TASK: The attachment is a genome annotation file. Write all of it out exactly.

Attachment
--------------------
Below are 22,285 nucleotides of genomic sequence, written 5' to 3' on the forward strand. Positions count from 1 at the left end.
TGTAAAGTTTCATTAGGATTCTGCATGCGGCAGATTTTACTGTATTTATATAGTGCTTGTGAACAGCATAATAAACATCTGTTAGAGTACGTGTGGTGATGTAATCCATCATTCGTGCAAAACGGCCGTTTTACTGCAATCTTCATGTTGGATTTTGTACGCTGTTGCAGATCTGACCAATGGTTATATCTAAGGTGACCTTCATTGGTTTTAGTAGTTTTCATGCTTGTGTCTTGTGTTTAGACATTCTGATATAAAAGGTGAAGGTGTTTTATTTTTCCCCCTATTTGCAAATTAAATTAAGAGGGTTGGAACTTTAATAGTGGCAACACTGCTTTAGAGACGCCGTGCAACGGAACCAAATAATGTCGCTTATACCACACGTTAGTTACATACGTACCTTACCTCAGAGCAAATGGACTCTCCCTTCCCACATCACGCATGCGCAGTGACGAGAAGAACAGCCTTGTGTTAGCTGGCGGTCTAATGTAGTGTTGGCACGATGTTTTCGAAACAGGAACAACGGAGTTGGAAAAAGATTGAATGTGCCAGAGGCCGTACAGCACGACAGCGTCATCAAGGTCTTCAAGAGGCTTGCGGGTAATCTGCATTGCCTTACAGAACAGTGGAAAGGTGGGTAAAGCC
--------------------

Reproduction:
Below are 22,285 nucleotides of genomic sequence, written 5' to 3' on the forward strand. Positions count from 1 at the left end.
TGTAAAGTTTCATTAGGATTCTGCATGCGGCAGATTTTACTGTATTTATATAGTGCTTGTGAACAGCATAATAAACATCTGTTAGAGTACGTGTGGTGATGTAATCCATCATTCGTGCAAAACGGCCGTTTTACTGCAATCTTCATGTTGGATTTTGTACGCTGTTGCAGATCTGACCAATGGTTATATCTAAGGTGACCTTCATTGGTTTTAGTAGTTTTCATGCTTGTGTCTTGTGTTTAGACATTCTGATATAAAAGGTGAAGGTGTTTTATTTTTCCCCCTATTTGCAAATTAAATTAAGAGGGTTGGAACTTTAATAGTGGCAACACTGCTTTAGAGACGCCGTGCAACGGAACCAAATAATGTCGCTTATACCACACGTTAGTTACATACGTACCTTACCTCAGAGCAAATGGACTCTCCCTTCCCACATCACGCATGCGCAGTGACGAGAAGAACAGCCTTGTGTTAGCTGGCGGTCTAATGTAGTGTTGGCACGATGTTTTCGAAACAGGAACAACGGAGTTGGAAAAAGATTGAATGTGCCAGAGGCCGTACAGCACGACAGCGTCATCAAGGTCTTCAAGAGGCTTGCGGGTAATCTGCATTGCCTTACAGAACAGTGGAAAGGTGGGTAAAGCC